Is Minimalism Just Another Way Stuff Rules our Lives?

Most of this stuff will be going bu-bye! But we still won’t qualify as minimalists

Minimalist is a word used frequently in the Tiny and Small House Movement. We take it to mean someone who doesn’t have more possessions than they absolutely need. Some go as far as defining it by saying you can have no more than 100 possessions.

This past weekend, I saw a link to a blog post in my Facebook feed entitled, The Problem with Minimalism.

The writer defines the problems as:

  • Minimalism is for the rich who can simply use smaller (high priced) digital gadgets in favor of a backpack full of items (such as an iPad that can do the work of a notebook, address book, cheaper/older laptop, etc.)
  • Minimalism still makes stuff the focus of your life.

I’m not sure I totally agree with his first point, but can see his argument.

On his second point, I do believe that trying to cut your life down to fewer than 100 items or whatever your definition of minimalism is, does still make stuff the focus of your life.

I see it in the same vein as someone who tries to define the Tiny/Small House Movement in square footage.

At Living Large, I’ve always defined it not in the terms of whether or not you have 500 square feet or 120 square feet, but in terms of what each person/family needs and is comfortable living in.

Living Large is more about the state of mind. Are you happy where you’re at? Are you living the life you love with the people/pets/things you love? Are you living a sustainable life with the planet and environment in mind? It’s not exactly Living Large if you feel like you’re in a box at 120 square feet – or if you feel overwhelmed by space in 500.

When I wrote the article for Mother Earth News, “Making the Most of our Little House in the Big Woods,” someone commented on the article that we really weren’t living the spirit of the movement because we had two out buildings and I have a studio/guest house.

They compared our lifestyle of those living in tiny apartments in New York City, where people have the square footage of their apartments, but no other room to build for additional storage.

Another reader defended our lifestyle by saying people who live on rural land, as we do, have always had outbuildings for the stuff they need to live.

We have to have outbuildings to live as sustainably as possible. She’s right, we need vehicles to get us the 20 minutes into town for work and supplies, we need shelter for the wood that we heat with in the winter, equipment to push snow in case we or one of our neighbors need out of their homes during a snow. My husband is a mechanic, he needs tools.

And I didn’t feel like I was living very large working from our 10 x 10 bedroom for a year, with no storage for documents I ethically and legally have to keep for certain periods of time.

Actually, I felt as if I was crammed into an airplane seat each day trying to work on a tiny space that wasn’t covered in papers and equipment.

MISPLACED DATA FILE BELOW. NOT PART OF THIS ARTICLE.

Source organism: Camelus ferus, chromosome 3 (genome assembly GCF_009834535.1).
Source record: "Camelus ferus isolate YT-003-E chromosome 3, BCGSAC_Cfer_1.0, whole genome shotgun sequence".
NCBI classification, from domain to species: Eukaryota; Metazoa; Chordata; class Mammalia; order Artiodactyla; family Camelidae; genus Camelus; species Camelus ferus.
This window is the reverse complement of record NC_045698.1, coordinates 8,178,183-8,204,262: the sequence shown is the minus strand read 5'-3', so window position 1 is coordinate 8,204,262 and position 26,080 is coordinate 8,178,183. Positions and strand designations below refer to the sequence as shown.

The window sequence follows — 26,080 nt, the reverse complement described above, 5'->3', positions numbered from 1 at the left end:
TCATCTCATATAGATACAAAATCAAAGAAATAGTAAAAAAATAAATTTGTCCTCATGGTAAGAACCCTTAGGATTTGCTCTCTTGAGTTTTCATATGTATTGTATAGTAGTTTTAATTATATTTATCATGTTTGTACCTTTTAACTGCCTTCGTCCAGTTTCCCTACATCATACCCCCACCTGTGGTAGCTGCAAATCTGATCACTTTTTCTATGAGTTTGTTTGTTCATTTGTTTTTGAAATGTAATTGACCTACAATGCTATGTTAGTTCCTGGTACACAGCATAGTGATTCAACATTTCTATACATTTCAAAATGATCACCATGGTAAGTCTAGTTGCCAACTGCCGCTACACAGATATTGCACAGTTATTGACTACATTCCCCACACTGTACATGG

It isn’t fair, but rather judgmental, for anyone to compare our lifestyle with an urban one. I feel the same about the 100 item rule in the minimalist movement.

I’m happy for anyone who has fewer than xx number of possessions, if that’s what makes them happy and feel as though they are Living Large.

The author of the above referenced blog post thinks there is a happy medium to minimalism. I believe that as well.

Right now, I still have negative feelings when I walk into one of our out buildings, which is still crowded with mostly junk from our former lives. I get a sense of dread just looking at it and it is ruling our lives, that’s a sign we have too much stuff. We don’t have room to do anything else with that space.

We’re working on that. I hope to feel better about it by this fall.

But once I do fall cleaning does that mean we will be down to 100 items or less? Nope.

But it does mean that I still will feel we are Living Large, not based on anyone else’s definition, but of our own.

Do you think counting your possessions makes people happier, or is it just another way for stuff to rule our lives?  

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4 Responses

  1. Mary says:

    Agree, agree, agree. I’m still working on paring down.
    Unfortunately, the something beautiful sometimes means an unusual rock or leaf.
    I have donated many books to the local library, clothes & excess kitchen items to the local clothes cupboard. That way someone else can use them now and my home is less full of stuff.

    • Kerri says:

      We’re donating a lot of stuff too, Mary. And it makes us feel good to know that someone else can now use and wants an item again!

  2. Pamela says:

    Really good point.

    Instead of minimalism, I like William Morris’s suggestion: “Have nothing in your house that you don’t know to be useful or believe to be beautiful.”

    It’s about meaning. It’s not about the amount of stuff.